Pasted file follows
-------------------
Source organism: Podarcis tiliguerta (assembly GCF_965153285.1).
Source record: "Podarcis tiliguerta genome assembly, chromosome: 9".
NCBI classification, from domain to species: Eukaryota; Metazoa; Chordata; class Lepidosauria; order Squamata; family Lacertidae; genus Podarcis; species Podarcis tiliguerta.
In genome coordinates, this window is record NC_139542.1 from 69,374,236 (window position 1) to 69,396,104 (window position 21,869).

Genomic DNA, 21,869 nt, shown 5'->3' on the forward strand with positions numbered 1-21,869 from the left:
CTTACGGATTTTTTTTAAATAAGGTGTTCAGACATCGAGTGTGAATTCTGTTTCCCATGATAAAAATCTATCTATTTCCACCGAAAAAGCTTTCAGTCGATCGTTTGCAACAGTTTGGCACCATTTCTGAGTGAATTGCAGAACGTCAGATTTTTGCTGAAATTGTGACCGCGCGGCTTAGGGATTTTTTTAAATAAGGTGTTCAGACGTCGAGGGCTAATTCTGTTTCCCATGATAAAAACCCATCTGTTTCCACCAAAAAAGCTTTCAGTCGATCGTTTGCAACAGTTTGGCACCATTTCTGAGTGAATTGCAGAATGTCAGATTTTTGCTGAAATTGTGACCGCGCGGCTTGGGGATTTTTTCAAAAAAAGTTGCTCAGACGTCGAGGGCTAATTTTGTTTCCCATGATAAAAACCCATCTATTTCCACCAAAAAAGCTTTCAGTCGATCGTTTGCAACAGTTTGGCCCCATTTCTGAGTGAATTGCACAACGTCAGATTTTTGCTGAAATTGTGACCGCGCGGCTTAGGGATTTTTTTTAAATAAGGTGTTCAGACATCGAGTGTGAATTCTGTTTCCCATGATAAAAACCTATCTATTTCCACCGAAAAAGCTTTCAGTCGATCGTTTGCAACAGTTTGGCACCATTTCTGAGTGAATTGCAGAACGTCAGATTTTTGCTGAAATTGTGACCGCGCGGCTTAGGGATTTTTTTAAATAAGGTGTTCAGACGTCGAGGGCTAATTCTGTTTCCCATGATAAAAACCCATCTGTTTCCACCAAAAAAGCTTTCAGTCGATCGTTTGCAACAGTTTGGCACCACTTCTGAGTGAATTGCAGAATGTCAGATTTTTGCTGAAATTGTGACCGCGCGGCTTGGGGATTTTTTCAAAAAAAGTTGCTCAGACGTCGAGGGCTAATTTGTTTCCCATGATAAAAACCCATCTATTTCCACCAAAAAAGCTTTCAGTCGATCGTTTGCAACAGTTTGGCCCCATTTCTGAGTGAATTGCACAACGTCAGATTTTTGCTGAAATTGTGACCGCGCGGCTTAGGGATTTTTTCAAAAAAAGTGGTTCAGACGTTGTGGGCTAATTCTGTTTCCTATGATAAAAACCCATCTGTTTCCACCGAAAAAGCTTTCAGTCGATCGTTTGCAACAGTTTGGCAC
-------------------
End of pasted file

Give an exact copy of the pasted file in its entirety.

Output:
Source organism: Podarcis tiliguerta (assembly GCF_965153285.1).
Source record: "Podarcis tiliguerta genome assembly, chromosome: 9".
NCBI classification, from domain to species: Eukaryota; Metazoa; Chordata; class Lepidosauria; order Squamata; family Lacertidae; genus Podarcis; species Podarcis tiliguerta.
In genome coordinates, this window is record NC_139542.1 from 69,374,236 (window position 1) to 69,396,104 (window position 21,869).

Genomic DNA, 21,869 nt, shown 5'->3' on the forward strand with positions numbered 1-21,869 from the left:
CTTACGGATTTTTTTTAAATAAGGTGTTCAGACATCGAGTGTGAATTCTGTTTCCCATGATAAAAATCTATCTATTTCCACCGAAAAAGCTTTCAGTCGATCGTTTGCAACAGTTTGGCACCATTTCTGAGTGAATTGCAGAACGTCAGATTTTTGCTGAAATTGTGACCGCGCGGCTTAGGGATTTTTTTAAATAAGGTGTTCAGACGTCGAGGGCTAATTCTGTTTCCCATGATAAAAACCCATCTGTTTCCACCAAAAAAGCTTTCAGTCGATCGTTTGCAACAGTTTGGCACCATTTCTGAGTGAATTGCAGAATGTCAGATTTTTGCTGAAATTGTGACCGCGCGGCTTGGGGATTTTTTCAAAAAAAGTTGCTCAGACGTCGAGGGCTAATTTTGTTTCCCATGATAAAAACCCATCTATTTCCACCAAAAAAGCTTTCAGTCGATCGTTTGCAACAGTTTGGCCCCATTTCTGAGTGAATTGCACAACGTCAGATTTTTGCTGAAATTGTGACCGCGCGGCTTAGGGATTTTTTTTAAATAAGGTGTTCAGACATCGAGTGTGAATTCTGTTTCCCATGATAAAAACCTATCTATTTCCACCGAAAAAGCTTTCAGTCGATCGTTTGCAACAGTTTGGCACCATTTCTGAGTGAATTGCAGAACGTCAGATTTTTGCTGAAATTGTGACCGCGCGGCTTAGGGATTTTTTTAAATAAGGTGTTCAGACGTCGAGGGCTAATTCTGTTTCCCATGATAAAAACCCATCTGTTTCCACCAAAAAAGCTTTCAGTCGATCGTTTGCAACAGTTTGGCACCACTTCTGAGTGAATTGCAGAATGTCAGATTTTTGCTGAAATTGTGACCGCGCGGCTTGGGGATTTTTTCAAAAAAAGTTGCTCAGACGTCGAGGGCTAATTTGTTTCCCATGATAAAAACCCATCTATTTCCACCAAAAAAGCTTTCAGTCGATCGTTTGCAACAGTTTGGCCCCATTTCTGAGTGAATTGCACAACGTCAGATTTTTGCTGAAATTGTGACCGCGCGGCTTAGGGATTTTTTCAAAAAAAGTGGTTCAGACGTTGTGGGCTAATTCTGTTTCCTATGATAAAAACCCATCTGTTTCCACCGAAAAAGCTTTCAGTCGATCGTTTGCAACAGTTTGGCAC